Japanese American Society Iwakuni hosts speech contest

Students from MCAS Iwakuni and students from local Japanese schools, pose for a group photo during the 58th annual Japanese and English speech contest in Iwakuni City, Japan, Nov. 17, 2019. The speech contest is held for participants to experience each other’s culture by learning and reciting a speech in their counterparts’ language. (U.S. Marine Corps photo by Lance Cpl. Triton Lai)
Students from MCAS Iwakuni and students from local Japanese schools, pose for a group photo during the 58th annual Japanese and English speech contest in Iwakuni City, Japan, Nov. 17, 2019. The speech contest is held for participants to experience each other’s culture by learning and reciting a speech in their counterparts’ language. (U.S. Marine Corps photo by Lance Cpl. Triton Lai)

Japanese American Society Iwakuni hosts speech contest

by Lance Cpl. Triton Lai
Marine Corps Air Station Iwakuni

Residents of Marine Corps Air Station (MCAS) Iwakuni and local Japanese residents attended the 58th annual Japanese and English speech contest in Iwakuni City, Japan, Nov. 17, 2019.

The speech contest was held for station residents and local Japanese residents to experience each other’s culture by learning and reciting a speech in their counterparts’ language.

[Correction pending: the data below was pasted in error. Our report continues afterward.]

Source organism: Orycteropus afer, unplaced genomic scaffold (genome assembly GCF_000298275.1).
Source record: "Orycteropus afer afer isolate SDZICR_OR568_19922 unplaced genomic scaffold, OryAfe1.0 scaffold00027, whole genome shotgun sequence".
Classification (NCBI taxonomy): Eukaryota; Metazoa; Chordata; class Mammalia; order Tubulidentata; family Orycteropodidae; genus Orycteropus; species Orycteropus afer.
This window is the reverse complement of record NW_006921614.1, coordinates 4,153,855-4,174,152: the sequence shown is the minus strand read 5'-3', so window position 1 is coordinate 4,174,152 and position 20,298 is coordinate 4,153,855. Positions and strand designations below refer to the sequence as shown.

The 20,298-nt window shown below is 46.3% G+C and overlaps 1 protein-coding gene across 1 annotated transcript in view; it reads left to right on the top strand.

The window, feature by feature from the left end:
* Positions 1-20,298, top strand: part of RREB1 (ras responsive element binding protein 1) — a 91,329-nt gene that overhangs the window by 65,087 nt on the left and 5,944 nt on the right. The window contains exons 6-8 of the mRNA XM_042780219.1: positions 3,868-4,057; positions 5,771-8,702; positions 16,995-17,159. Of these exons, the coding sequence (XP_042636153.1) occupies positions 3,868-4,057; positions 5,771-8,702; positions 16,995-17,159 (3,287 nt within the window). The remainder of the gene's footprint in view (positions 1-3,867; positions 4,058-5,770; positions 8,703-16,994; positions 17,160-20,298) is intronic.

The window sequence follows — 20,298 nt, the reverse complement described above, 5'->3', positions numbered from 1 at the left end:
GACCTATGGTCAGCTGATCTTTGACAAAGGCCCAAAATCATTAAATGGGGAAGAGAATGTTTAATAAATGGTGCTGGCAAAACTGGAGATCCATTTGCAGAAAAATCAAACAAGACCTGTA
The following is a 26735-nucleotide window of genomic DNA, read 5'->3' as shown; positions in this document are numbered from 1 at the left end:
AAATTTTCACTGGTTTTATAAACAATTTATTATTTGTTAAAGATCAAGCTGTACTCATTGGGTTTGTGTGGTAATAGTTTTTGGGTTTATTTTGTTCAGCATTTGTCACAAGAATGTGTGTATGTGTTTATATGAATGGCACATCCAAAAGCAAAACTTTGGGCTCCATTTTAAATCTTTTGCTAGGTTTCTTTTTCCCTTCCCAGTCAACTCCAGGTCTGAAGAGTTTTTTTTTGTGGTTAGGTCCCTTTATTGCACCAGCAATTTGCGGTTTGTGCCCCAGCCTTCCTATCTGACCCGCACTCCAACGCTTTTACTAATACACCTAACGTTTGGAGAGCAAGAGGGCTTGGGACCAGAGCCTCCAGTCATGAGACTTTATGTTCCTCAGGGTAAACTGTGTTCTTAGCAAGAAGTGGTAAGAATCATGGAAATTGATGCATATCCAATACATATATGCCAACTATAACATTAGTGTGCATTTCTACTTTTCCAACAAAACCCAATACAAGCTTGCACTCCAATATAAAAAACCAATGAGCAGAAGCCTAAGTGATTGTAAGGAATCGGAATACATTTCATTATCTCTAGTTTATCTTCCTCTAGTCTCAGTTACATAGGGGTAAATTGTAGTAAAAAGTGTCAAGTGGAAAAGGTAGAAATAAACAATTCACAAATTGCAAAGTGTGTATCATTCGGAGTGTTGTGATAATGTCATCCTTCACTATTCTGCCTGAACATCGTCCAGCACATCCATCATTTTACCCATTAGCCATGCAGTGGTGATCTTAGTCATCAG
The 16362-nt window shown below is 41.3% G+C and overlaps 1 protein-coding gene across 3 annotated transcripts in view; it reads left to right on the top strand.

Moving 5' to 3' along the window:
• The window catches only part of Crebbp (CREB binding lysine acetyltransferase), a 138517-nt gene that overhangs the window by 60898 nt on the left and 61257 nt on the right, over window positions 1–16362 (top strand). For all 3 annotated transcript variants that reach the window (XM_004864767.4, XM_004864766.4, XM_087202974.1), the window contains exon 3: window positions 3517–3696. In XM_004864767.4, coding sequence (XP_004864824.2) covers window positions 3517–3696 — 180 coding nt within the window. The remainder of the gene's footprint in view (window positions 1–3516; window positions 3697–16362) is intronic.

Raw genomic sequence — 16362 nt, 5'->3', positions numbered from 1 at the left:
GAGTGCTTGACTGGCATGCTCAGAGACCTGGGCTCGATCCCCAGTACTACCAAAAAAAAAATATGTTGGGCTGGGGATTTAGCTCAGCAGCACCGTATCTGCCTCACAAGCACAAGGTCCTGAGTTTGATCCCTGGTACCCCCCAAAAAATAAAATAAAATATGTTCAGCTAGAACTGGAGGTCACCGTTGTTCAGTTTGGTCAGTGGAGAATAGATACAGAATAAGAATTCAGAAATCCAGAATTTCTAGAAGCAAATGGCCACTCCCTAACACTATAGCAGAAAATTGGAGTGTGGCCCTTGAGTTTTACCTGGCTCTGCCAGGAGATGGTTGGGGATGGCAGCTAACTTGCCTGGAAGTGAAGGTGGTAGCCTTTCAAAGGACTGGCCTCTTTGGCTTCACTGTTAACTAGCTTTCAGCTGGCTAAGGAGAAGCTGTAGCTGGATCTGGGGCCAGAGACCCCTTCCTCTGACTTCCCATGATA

U.S. Marine Corps Col. Lance Lewis, commanding officer of MCAS Iwakuni, gave an opening speech during the event and stayed to support all the participants.

Students from MCAS Iwakuni and local Japanese schools participated in the speech contest. They were separated into different grades ranging from 3rd and 4th grade to high school.

Two of those participants were Alec Forester from Matthew C. Perry High School and Rayna Ralston from Iwakuni Middle School.

“I was speaking Japanese in the speech contest,” said Forester. “I’ve been speaking Japanese since I was 12 years old but I started training for the speech contest a month ago.”

“My favorite part of the contest is supporting the other students,” said Ralston “Even though there was a language barrier we understood their speeches.”

“It gives the kids on base the opportunity to break out of their American shell and come here and see and hear from kids that are the same age,” said Lewis. “For the children off-base they’re learning a new language and are able to exchange culture and we’re able to do the same.”

The contest proved that despite the language barriers and cultural differences, Japanese and American people go through the same emotions and situations. Through the speeches, contestants were able to express themselves to each other to build a better relationship between the two communities.

“It was great seeing the kids up there on stage trying their best with a second language and because all the topics were so diverse and positive,” said Lewis. “To be able to express emotion and humor in another language and even in your own language is hard and it really came across in all of their speeches.”

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